It is with immense sadness that the EB Network has learned of the death of Dr Clare Lukehurst OBE. As the UK National Team Leader for the International Energy Agency Task 37 (Energy from Biogas) for many years, she was involved in numerous publications, annual reports and the dissemination of the Task’s work. She worked tirelessly to ensure that the UK maintained its interest in the Task and her passion and enthusiasm for anaerobic digestion helped inform its activities over many years.
Clare loved to travel, with a favourite destination being Singapore. Although her holidays might include normal tourist destinations such as botanic gardens, there would always be more unusual visits which reflected her wider interest in farming, nature and the environment, such as examining farms and farming practices in places as varied New Zealand and Jersey. Her garden in Broadstairs, Kent, was also a reflection of these interests, with the scent of hyacinths filling the house in spring and the garden a riot of colourful flowers in summer.
She was a regular attendee at her local Catholic church and was a key member of the congregation.
Although her knowledge and interests were wide, Clare considered herself to be a geographer. She became a Fellow of the Royal Geographical Society in 1959 and loved to visit its headquarters in London. She taught geography for many years, ending her teaching career at Brighton Polytechnic. She was a member of the Isle of Thanet Geographical Association for many years and its Vice-President for a decade.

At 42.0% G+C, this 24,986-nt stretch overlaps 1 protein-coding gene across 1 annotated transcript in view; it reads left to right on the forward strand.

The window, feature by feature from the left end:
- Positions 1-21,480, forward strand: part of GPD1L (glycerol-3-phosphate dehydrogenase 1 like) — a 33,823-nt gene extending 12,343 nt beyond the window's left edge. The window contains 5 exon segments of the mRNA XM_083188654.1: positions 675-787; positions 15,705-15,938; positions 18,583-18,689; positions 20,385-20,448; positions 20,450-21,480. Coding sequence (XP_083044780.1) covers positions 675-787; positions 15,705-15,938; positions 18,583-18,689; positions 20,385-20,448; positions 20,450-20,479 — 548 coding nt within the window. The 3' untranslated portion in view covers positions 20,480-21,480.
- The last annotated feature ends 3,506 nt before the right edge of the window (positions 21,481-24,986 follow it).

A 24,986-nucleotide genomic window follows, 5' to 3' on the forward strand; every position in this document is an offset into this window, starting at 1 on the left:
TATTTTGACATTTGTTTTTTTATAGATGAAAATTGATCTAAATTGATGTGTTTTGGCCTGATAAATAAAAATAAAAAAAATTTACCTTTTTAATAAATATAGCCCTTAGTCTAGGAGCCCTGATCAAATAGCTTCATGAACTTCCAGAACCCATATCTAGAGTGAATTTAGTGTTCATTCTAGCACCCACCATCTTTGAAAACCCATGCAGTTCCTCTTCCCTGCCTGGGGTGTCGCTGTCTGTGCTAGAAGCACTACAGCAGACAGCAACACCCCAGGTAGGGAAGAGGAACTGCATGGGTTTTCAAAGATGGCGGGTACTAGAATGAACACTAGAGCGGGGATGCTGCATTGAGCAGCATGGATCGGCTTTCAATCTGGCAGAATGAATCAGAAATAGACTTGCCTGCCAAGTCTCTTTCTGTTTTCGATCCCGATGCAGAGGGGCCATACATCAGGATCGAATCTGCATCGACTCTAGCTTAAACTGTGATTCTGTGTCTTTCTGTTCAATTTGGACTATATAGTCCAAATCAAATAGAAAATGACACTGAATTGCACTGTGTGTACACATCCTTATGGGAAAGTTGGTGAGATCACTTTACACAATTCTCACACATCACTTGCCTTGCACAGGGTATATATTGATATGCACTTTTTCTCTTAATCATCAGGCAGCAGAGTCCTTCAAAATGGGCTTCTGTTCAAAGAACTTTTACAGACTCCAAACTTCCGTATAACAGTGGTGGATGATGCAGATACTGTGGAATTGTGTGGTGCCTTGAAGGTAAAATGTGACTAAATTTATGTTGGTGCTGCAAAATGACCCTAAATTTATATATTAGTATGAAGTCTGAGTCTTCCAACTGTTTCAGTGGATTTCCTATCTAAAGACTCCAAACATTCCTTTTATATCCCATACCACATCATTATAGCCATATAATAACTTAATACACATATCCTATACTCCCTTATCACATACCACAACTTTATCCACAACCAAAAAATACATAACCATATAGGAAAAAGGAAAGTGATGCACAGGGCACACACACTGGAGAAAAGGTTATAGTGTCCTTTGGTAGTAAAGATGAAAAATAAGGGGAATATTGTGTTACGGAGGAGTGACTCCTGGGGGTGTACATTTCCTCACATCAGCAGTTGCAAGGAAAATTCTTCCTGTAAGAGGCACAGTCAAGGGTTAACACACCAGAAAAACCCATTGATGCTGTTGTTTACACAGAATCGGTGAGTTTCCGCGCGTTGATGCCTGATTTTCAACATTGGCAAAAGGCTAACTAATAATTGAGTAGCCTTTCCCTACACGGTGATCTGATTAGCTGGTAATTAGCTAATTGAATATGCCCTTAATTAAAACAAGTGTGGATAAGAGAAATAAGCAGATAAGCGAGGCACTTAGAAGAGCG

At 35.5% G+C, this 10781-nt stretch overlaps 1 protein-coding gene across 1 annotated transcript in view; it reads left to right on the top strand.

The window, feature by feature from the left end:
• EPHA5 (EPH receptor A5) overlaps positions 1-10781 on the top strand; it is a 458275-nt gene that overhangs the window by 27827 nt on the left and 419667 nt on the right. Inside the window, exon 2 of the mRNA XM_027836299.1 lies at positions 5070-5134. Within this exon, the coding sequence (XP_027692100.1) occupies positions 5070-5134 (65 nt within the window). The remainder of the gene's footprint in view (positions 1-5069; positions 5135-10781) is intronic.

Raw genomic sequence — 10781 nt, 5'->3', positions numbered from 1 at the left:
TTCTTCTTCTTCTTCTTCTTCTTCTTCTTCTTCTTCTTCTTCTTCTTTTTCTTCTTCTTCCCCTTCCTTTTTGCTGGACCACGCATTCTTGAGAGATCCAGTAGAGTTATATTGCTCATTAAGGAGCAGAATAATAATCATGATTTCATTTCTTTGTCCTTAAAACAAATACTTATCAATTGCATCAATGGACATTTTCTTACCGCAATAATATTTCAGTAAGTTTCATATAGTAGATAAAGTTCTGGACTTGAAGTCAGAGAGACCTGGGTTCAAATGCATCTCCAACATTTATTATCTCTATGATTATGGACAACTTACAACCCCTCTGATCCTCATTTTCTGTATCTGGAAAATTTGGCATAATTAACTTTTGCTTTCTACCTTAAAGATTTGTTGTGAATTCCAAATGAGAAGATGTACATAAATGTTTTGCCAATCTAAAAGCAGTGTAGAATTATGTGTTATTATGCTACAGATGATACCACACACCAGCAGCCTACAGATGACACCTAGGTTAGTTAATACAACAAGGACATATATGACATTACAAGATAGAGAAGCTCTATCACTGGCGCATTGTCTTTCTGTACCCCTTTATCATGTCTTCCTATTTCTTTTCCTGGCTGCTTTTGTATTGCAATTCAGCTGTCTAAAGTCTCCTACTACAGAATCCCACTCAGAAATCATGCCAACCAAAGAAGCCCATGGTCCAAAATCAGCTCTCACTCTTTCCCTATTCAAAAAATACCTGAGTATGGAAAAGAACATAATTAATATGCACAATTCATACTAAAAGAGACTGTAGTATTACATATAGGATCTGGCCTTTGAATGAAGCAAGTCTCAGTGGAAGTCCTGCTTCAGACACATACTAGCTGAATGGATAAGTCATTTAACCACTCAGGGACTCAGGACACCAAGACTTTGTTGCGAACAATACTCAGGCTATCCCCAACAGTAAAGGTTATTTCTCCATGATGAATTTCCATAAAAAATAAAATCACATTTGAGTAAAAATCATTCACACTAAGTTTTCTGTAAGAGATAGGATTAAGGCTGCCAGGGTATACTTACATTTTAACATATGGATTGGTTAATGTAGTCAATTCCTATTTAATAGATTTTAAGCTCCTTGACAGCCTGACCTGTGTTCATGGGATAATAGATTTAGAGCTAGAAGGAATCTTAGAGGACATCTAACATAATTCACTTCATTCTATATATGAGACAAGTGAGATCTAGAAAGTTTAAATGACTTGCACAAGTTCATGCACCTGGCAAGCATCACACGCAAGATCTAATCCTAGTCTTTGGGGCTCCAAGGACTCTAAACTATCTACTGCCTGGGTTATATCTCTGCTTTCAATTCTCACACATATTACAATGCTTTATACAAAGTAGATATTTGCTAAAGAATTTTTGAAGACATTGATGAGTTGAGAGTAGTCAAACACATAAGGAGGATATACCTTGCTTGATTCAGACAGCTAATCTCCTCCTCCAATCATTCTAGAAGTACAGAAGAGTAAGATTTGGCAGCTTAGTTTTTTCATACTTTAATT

Her PhD thesis, entitled “The Changing Use of the Stour Marshes, 1840 to 1964” was gained at Birkbeck College, London. Clare had been trying for months to get some ‘people in power’ to listen to her on a particular objective she was trying to achieve, but without success. When she attained her Doctorate, she approached these people again, this time with ‘Dr.’ in front of her name and found that suddenly, miraculously, they began to pay attention.
The prefix was further balanced out by the ‘OBE’ suffix which Clare was awarded in the 2015 Queen’s Honours List as an ‘indefatigable promoter, defender and advisor on anaerobic digestion (AD)’.
Her interest in AD grew after she left Brighton Polytechnic to become a consultant on rural development and renewable energy. She became a Fellow of the British Institute of Agricultural Consultants and worked on a number of projects, introducing the Danish concept of centralised AD to the UK and in a study for the North Tamar Business Network in 1993. The Holsworthy biogas plant was originally based on these ideas. She felt that integrating AD into livestock farming is vital and that an AD plant should also be regarded as a piece of essential farming equipment for such farms.
Clare was awarded a Lifetime Achievement Award at the Anaerobic Digestion & Biogas (ADBA) Industry Awards in 2013.
Clare’s energy and enthusiasm for life were unbounded, as evidenced by her numerous publications, speaking engagements, travelling activities and wide interests in energy, nature and the environment. She will be missed very much by all who knew her and the AD world is a sadder place without her determination, knowledge and influence.